U.S. tax expert recommends worldwide tax system
Professor Ed Kleinbard of the University of Southern California, a high-profile tax commentator, has looked at the issue of territorial versus worldwide taxation - an issue we blogged recently after a top U.S. Republican called for the U.S. to become more like a tax haven and adopt a "territorial" tax system (see our pocket explanation of the two different systems at the bottom of this blog).
To cut to the chase, Kleinbard in two papers (part 1 here and Part 2 here) looks at the huge volumes of "stateless income" (which is, by and large, offshore income subject to zero or very low tax rates - and there is about US$1 trillion of it out there for U.S. firms alone) and considers what the implications are for the U.S. tax system. He notes that "the pervasive presence of stateless income tax planning changes everything" and concludes a couple of things. First, that:
"any suggestion that current law disadvantages U.S. multinational firms in respect of the effective foreign tax rates they suffer, when compared with their territorial-based competitors," is "inconsistent with the data."In other words, all those claims that the U.S' current corporate income tax rates are somehow 'uncompetitive' are, at least if you look at the data, bunk. Second, he concludes that
"Stateless income privileges multinational firms over domestic ones by offering the former the prospect of capturing “tax rents” – low-risk inframarginal returns derived by moving income from high-tax foreign countries to low-tax ones"Which is as we have argued for years. And there are further conclusions:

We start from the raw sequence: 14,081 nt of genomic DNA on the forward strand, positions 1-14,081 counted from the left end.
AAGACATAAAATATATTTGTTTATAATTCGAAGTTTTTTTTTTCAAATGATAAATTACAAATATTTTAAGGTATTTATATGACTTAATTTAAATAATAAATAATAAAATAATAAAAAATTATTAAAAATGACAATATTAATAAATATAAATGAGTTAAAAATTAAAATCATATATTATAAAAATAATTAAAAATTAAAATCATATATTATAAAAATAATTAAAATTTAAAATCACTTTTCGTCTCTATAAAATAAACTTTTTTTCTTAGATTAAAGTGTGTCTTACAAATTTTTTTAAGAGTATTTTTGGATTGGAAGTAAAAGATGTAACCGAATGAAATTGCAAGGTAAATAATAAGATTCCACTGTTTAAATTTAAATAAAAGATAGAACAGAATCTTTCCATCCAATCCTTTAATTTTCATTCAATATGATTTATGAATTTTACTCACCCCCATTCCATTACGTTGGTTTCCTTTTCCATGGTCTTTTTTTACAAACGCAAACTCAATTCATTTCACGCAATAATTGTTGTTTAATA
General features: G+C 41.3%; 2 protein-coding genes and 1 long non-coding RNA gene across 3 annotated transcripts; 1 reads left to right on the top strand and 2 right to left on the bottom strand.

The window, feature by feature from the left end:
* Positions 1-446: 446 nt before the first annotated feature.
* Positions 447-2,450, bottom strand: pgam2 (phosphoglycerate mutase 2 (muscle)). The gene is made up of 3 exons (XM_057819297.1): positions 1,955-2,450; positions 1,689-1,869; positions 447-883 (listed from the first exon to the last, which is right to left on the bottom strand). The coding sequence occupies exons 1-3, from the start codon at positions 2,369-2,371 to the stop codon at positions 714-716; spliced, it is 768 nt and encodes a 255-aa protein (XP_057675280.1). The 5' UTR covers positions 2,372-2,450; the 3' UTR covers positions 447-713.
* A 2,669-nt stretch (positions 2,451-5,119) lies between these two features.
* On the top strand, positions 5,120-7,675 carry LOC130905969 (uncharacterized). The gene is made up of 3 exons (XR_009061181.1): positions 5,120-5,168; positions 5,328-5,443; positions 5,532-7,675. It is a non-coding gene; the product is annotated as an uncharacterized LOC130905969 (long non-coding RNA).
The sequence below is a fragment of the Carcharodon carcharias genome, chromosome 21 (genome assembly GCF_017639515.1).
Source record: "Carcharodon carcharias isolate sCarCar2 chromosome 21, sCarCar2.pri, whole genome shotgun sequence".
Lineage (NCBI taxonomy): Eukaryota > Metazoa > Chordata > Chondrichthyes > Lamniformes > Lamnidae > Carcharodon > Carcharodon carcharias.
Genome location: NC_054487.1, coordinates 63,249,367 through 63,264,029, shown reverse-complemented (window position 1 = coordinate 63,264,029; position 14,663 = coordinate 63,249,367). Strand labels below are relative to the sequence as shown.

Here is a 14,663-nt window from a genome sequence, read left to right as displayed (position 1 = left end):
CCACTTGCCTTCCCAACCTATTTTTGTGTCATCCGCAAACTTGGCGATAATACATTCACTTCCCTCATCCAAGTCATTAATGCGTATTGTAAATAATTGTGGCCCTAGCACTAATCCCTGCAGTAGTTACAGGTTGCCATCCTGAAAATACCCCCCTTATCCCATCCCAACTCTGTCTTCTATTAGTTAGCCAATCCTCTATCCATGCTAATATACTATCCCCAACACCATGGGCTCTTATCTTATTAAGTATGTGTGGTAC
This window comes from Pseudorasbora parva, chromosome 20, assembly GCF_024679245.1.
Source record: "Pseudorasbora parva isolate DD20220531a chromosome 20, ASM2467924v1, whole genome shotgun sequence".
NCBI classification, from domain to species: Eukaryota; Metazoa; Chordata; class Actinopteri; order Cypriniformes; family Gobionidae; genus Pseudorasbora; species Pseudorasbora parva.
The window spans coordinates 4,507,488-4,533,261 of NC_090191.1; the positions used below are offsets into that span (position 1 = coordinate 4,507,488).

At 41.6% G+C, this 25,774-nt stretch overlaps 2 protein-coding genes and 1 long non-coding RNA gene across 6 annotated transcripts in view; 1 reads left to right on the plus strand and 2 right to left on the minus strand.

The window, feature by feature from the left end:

- a systematic bias towards offshore rather than domestic investment and in favor of investment in high-tax foreign countries (TJN: because it's far easier for them to do their transfer mispricing out of other countries than out of the U.S., which for all its faults has a sophisticated revenue service.)
- the erosion of the U.S. domestic tax base through debt-financed tax arbitrage (TJN: which we've blogged often before)
- Many instances of deadweight loss ( TJN: as a result of all the distortions and expensive tax gymnastics required for "manning the various dials and gauges of the tax planning mechanisms" - so much for the so-called 'efficiency' of offshore that their defenders keep banging on about),
- the lock-out phenomenon, where U.S. firms accumulate vast earnings outside the U.S. - more than they profitably can redeploy, to the great frustration of their shareholders, who would prefer that the cash be distributed to them ("shareholders are tantalized by glimpses of enormous cash hoards just out of their reach.")
"the paper ultimately concludes by recommending a worldwide tax consolidation solution."This is similar to recommendations recently put forward by Citizens for Tax Justice in the U.S. Kleinbard's use of the term 'consolidation' does not necessarily suggest that he favours formula allocation approaches (something that the OECD opposes, and which TJN generally favours. See more on this here.) However, he does argue that
"a powerful case can be made that a well-ordered territorial tax system necessarily implies the systematic application of formulary apportionment rules for at least some activities of a multinational group."Pocket Explanation: territorial vs. worldwide Under a 'territorial' system, countries don't tax income earned outside their borders; with a 'worldwide' system, companies are taxed on all income regardless of where in the world it is earned. (In practice, most countries have a mix of the two. The United States has a nominally worldwide system, but the fact that it often lets companies 'defer' tax by keeping it offshore makes it what Kleinbard calls a "quasi-territorial" tax system, or "an ersatz variant on territorial systems".) Tax havens generally have highly 'territorial' systems, though many supposedly 'onshore' economies do too - and territorial systems generally make it easier for companies to cut their tax bills by shifting profits offshore under these systems.